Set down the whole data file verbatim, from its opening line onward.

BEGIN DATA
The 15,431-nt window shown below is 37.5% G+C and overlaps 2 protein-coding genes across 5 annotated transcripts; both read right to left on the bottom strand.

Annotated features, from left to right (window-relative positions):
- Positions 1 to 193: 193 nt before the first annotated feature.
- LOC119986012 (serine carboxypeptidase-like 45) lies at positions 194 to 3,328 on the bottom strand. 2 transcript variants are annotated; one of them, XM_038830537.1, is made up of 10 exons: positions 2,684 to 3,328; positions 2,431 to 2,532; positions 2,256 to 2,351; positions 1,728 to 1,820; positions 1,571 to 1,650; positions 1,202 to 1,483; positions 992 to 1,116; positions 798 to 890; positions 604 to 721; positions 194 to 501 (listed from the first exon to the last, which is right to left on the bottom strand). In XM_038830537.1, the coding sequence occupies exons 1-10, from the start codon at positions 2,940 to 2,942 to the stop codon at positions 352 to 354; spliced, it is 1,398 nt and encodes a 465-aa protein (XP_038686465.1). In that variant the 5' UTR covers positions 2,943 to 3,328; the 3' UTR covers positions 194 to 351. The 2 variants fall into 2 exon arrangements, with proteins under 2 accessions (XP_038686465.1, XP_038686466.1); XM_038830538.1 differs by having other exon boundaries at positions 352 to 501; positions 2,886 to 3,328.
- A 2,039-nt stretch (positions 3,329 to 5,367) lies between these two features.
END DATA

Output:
The 15,431-nt window shown below is 37.5% G+C and overlaps 2 protein-coding genes across 5 annotated transcripts; both read right to left on the bottom strand.

Annotated features, from left to right (window-relative positions):
- Positions 1 to 193: 193 nt before the first annotated feature.
- LOC119986012 (serine carboxypeptidase-like 45) lies at positions 194 to 3,328 on the bottom strand. 2 transcript variants are annotated; one of them, XM_038830537.1, is made up of 10 exons: positions 2,684 to 3,328; positions 2,431 to 2,532; positions 2,256 to 2,351; positions 1,728 to 1,820; positions 1,571 to 1,650; positions 1,202 to 1,483; positions 992 to 1,116; positions 798 to 890; positions 604 to 721; positions 194 to 501 (listed from the first exon to the last, which is right to left on the bottom strand). In XM_038830537.1, the coding sequence occupies exons 1-10, from the start codon at positions 2,940 to 2,942 to the stop codon at positions 352 to 354; spliced, it is 1,398 nt and encodes a 465-aa protein (XP_038686465.1). In that variant the 5' UTR covers positions 2,943 to 3,328; the 3' UTR covers positions 194 to 351. The 2 variants fall into 2 exon arrangements, with proteins under 2 accessions (XP_038686465.1, XP_038686466.1); XM_038830538.1 differs by having other exon boundaries at positions 352 to 501; positions 2,886 to 3,328.
- A 2,039-nt stretch (positions 3,329 to 5,367) lies between these two features.